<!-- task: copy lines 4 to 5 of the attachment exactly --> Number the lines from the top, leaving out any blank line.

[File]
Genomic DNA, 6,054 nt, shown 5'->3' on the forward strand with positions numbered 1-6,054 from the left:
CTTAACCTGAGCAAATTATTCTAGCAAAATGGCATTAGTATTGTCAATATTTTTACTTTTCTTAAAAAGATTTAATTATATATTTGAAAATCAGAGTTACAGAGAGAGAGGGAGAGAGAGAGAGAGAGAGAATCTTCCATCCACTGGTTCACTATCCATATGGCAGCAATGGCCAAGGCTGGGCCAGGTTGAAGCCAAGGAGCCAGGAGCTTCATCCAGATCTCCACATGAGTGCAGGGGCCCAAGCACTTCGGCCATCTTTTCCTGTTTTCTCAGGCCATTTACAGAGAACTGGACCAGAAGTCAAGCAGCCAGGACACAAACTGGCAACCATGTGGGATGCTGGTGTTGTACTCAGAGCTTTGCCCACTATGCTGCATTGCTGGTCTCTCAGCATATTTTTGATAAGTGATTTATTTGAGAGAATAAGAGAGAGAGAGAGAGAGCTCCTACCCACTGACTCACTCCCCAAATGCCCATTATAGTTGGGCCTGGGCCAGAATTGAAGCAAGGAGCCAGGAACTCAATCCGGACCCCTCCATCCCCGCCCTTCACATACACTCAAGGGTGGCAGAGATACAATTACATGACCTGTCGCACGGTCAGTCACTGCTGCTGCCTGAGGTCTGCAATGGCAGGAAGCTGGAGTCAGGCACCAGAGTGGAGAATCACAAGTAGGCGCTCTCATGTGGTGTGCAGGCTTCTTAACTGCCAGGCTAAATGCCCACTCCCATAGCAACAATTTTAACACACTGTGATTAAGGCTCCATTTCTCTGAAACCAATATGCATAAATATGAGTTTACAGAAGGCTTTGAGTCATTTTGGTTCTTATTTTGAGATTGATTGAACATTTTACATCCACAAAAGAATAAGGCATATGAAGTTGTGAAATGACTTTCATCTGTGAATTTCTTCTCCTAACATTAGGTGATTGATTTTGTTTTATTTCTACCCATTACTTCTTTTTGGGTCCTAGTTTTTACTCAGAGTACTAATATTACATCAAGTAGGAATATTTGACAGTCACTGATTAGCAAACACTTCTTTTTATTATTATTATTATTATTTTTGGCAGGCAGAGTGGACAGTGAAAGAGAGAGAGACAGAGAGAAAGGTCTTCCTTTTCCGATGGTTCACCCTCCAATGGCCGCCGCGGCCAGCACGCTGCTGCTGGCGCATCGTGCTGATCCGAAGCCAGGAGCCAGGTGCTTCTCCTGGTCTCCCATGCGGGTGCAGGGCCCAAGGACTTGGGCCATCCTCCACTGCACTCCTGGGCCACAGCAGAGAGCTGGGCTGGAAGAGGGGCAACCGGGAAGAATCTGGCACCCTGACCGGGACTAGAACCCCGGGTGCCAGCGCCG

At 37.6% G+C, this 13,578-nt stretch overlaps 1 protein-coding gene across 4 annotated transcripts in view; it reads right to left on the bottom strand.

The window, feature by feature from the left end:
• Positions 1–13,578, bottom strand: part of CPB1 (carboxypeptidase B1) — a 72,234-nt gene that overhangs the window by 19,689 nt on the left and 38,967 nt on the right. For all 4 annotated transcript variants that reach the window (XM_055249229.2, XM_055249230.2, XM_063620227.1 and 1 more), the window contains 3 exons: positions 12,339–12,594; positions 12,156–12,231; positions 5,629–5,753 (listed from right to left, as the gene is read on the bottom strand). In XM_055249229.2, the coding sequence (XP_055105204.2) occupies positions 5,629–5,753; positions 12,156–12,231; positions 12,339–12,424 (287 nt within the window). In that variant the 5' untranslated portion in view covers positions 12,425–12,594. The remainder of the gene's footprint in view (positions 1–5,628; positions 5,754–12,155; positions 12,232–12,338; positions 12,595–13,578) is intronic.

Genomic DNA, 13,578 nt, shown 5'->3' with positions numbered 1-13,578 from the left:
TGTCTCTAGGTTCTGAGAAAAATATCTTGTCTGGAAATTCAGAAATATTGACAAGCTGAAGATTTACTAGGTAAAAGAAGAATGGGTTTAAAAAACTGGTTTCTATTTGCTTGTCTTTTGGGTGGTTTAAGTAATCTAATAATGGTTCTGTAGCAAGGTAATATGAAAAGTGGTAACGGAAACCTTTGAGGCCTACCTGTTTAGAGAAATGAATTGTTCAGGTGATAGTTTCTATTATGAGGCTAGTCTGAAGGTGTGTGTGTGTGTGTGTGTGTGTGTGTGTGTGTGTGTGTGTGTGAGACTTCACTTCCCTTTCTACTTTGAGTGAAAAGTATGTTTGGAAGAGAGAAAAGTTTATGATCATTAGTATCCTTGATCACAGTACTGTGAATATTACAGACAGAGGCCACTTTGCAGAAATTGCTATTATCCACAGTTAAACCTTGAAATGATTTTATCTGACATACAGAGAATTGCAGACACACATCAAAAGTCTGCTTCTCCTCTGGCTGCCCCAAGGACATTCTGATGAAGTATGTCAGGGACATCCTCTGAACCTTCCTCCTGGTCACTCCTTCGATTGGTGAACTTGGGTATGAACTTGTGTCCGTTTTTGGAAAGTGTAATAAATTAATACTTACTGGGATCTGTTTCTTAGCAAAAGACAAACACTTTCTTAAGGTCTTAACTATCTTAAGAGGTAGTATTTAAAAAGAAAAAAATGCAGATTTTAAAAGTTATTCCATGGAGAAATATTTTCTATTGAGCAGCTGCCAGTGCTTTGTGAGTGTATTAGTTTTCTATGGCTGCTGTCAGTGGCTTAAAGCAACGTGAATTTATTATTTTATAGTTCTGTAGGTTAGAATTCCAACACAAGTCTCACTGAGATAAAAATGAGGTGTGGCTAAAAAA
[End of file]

The window, feature by feature from the left end:
• Positions 1–13,578, bottom strand: part of CPB1 (carboxypeptidase B1) — a 72,234-nt gene that overhangs the window by 19,689 nt on the left and 38,967 nt on the right. For all 4 annotated transcript variants that reach the window (XM_055249229.2, XM_055249230.2, XM_063620227.1 and 1 more), the window contains 3 exons: positions 12,339–12,594; positions 12,156–12,231; positions 5,629–5,753 (listed from right to left, as the gene is read on the bottom strand). In XM_055249229.2, the coding sequence (XP_055105204.2) occupies positions 5,629–5,753; positions 12,156–12,231; positions 12,339–12,424 (287 nt within the window). In that variant the 5' untranslated portion in view covers positions 12,425–12,594. The remainder of the gene's footprint in view (positions 1–5,628; positions 5,754–12,155; positions 12,232–12,338; positions 12,595–13,578) is intronic.